If you are a mouth breather, you may assume that the worst side effect is getting grief from others about your habit. However, as a mouth breather, there are some serious and significant problems associated with your breathing.
Breathing, even if you don’t think of it often, is a complex process which must be coordinated at all times. Your nose is a vital organ despite what you may think. As the American Academy of Otolaryngology states, the nose “…processes the air you breathe before it enters your lungs. Most of this activity takes place in and on the turbinates, located on the sides of the nasal passages.” Consider the last time you had a cold. Most likely your sleep was disrupted during the night leading to reduced cognitive functioning, low energy levels and change in mood the next day. This is the constant battle facing a person who is a mouth breather.
What Causes one to be a Mouth Breather?
There are three types of mouth breathing: obstructive, habitual and anatomic. The most common cause of mouth breathing is obstructions. Nasal airway passageways may be partially or completely obstructed. Some women find that during the third trimester of pregnancy they experience what is known as pregnancy rhinitis. Frequent causes of mouth breathing include:
Particularly in children, chronic allergies lead to nasal airway obstruction. Though everyone experiences either allergies or a cold that causes mouth breathing, chronic allergies lead to mouth breathing being the normal way of getting air.
Your adenoids are composed of tissue that connects the nasal cavity to the throat. Adenoids exist to fight off infections due to viruses or bacteria that enter your body through the nose. However, sometimes adenoids can be enlarged and when this happens they can lead to mouth breathing. Other complications from enlarged adenoids include loud snoring, sleep apnea and breathing that sounds labored.
Turbinates are masses of tissue in your nose that warm and moisten the air you inhale. When your inferior turbinates become abnormally large they can cause a nasal obstruction that leads to mouth breathing. Other experiences that may appear with turbinate hypertrophy are a persistent runny nose, and nasal obstruction that worsens when you lay down.
The septum is a wall that separates the left nasal cavity from the right nasal cavity. Your septum is composed of cartilage in the front and bone in the back. It is completely normal to have one nasal cavity to be larger than the other, in fact nearly 80% of people experience a deviated septum according to the American Academy of Otolaryngology. However, there are some deviated septums are so severe that they lead to nasal obstruction. When you cannot breath properly through your nose, you become a mouth breather.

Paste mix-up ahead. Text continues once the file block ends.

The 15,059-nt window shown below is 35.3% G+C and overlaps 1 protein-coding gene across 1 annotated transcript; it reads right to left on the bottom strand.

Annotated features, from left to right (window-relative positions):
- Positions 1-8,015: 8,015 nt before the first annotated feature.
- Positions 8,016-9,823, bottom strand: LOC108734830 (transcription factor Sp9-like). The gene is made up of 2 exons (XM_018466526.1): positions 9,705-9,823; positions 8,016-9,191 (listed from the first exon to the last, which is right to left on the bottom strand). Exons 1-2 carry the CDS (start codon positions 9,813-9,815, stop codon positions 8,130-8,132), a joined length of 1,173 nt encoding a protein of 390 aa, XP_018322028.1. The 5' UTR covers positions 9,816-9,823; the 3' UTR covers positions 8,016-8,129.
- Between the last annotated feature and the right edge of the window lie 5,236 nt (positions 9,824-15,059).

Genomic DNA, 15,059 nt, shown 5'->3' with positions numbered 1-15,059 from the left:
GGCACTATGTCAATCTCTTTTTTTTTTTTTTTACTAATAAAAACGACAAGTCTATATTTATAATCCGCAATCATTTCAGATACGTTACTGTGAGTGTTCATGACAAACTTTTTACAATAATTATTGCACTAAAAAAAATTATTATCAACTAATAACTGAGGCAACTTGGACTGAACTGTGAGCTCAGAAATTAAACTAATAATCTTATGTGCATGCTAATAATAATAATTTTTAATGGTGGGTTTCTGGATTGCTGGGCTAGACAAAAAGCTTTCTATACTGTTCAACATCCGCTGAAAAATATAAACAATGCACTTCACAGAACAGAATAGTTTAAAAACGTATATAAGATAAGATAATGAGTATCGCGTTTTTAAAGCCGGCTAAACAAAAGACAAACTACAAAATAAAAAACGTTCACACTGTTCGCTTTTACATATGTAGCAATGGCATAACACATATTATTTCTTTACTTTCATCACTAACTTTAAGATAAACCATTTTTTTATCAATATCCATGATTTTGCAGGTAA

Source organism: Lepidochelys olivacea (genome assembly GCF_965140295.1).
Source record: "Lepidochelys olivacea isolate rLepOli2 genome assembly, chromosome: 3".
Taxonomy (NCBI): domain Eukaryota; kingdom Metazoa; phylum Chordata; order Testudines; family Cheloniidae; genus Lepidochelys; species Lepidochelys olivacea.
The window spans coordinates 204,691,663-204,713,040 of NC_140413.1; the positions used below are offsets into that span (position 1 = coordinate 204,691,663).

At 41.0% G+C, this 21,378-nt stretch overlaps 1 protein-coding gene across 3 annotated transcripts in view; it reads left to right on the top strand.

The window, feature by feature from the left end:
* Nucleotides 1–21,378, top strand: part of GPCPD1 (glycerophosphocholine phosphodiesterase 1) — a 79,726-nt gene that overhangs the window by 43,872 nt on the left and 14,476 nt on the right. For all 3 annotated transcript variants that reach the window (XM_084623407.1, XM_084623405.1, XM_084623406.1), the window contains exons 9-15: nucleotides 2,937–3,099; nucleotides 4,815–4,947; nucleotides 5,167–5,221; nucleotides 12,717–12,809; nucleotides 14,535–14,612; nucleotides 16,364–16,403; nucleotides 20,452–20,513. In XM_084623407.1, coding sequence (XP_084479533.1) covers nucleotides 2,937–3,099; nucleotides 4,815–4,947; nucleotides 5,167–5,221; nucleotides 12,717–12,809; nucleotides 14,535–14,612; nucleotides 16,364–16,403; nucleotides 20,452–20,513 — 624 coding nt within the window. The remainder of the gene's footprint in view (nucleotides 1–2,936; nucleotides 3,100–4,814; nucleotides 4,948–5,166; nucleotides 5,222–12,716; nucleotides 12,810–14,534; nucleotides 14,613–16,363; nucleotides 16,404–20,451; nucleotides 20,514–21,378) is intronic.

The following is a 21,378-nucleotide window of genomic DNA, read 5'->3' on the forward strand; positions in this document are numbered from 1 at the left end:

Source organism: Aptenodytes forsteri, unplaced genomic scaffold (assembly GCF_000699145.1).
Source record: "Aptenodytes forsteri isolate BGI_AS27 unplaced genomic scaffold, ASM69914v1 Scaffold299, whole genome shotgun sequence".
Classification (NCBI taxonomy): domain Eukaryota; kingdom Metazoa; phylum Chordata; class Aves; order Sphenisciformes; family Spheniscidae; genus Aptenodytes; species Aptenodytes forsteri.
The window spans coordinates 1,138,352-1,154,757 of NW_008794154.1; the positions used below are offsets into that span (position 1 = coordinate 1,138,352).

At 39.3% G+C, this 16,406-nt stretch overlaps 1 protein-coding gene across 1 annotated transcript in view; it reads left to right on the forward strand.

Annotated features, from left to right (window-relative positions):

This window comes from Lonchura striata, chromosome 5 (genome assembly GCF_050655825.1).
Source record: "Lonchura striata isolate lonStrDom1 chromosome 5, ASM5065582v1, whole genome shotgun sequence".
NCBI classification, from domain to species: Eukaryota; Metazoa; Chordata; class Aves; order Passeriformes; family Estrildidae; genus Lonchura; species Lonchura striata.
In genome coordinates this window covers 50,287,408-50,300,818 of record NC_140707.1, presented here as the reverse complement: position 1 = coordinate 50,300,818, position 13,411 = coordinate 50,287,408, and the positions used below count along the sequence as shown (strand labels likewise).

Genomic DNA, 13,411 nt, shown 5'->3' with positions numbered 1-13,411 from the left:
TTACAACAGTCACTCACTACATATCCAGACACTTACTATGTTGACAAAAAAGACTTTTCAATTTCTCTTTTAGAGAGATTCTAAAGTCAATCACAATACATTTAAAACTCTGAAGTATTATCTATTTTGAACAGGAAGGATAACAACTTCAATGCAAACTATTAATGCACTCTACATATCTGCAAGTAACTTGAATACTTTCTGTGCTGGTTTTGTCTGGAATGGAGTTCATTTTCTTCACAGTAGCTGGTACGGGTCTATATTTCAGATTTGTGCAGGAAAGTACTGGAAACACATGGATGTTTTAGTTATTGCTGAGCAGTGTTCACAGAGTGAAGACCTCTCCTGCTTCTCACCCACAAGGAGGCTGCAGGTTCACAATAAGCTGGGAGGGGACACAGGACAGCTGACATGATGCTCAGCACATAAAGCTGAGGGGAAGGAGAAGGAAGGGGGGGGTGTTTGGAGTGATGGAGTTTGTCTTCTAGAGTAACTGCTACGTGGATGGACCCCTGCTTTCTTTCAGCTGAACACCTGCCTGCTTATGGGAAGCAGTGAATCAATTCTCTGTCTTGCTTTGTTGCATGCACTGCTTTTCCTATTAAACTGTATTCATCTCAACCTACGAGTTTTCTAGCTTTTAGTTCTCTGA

What Symptoms Does a Mouth Breather Experience?
Mouth breathers often wake up with a dry mouth and throat. Dryness is also experienced in the daytime as well, but can be temporarily remedied by moistening the lips. While a dry mouth and throat seem annoying but harmless, other symptoms mouth breathers experience are far more problematic to their health. Symptoms of mouth breathing include:
- Poor quality of sleep
- Daytime fatigue
- Low energy
- Reduced cognitive functioning
- Excessive snoring during sleep
- Habitual bad breath
- Sore throat
- Dental conditions
Additionally, a mouth breather has an increased risk of cardiovascular disease. Mouth breathing reduces the amount of oxygen found in the blood, which can lead to high blood pressure and other heart complications.
What Treatments are Available to Mouth Breathers?
Mouth breathing is not a new medical threat. In a paper published by the Proceedings of the Royal Society of Medicine in 1913, W.W. James states that: “[t]he ill effects produced by nasal obstruction and mouth-breathing are so significant that in all branches of medical science the establishment of normal respiration is regarded as of the utmost importance.”
In children it is often the dentist who notices and diagnoses mouth breathing. A child mouth breather exhibits gingivitis and possible facial and dental development. Treatment for mouth breathers is performed by an ear, nose and throat doctor. The treatment necessary for mouth breathing is dependent on the cause of mouth breathing. Some of the possible treatments for mouth breathing are:
- Septoplasty – During a septoplasty, your doctor will straighten and correctly position the septum.
- Rhinoplasty – Not always done for cosmetic reasons, a rhinoplasty operation reshapes and modifies the nasal bones and cartilage.
- Turbinate Reduction Surgery – Turbinate reduction surgery often takes place at the same time as a rhinoplasty. These surgeries, as the name implies, reduce the size of the turbinates. There are several options for turbinate reduction surgery. One possibility is radiofrequency reduction, which shrinks the size of your nasal turbinates without having to remove any nasal tissue or bone.
- Adenoidectomy – This surgery is most often performed on children and is completed at the same time as a tonsillectomy. During an adenoidectomy, the adenoids are completely removed.
If you are a mouth breather, it is important to seek medical attention as soon as possible to rectify the cause of your mouth breathing. A trusted ENT doctor, Dr. John Austin, has been practicing as an Austin ENT for 20 years. Dr. Austin has a broad range of expertise and treats patients who suffer from many ENT conditions, including mouth breathing. Contact one of his three office locations today to begin the process of normal respiration.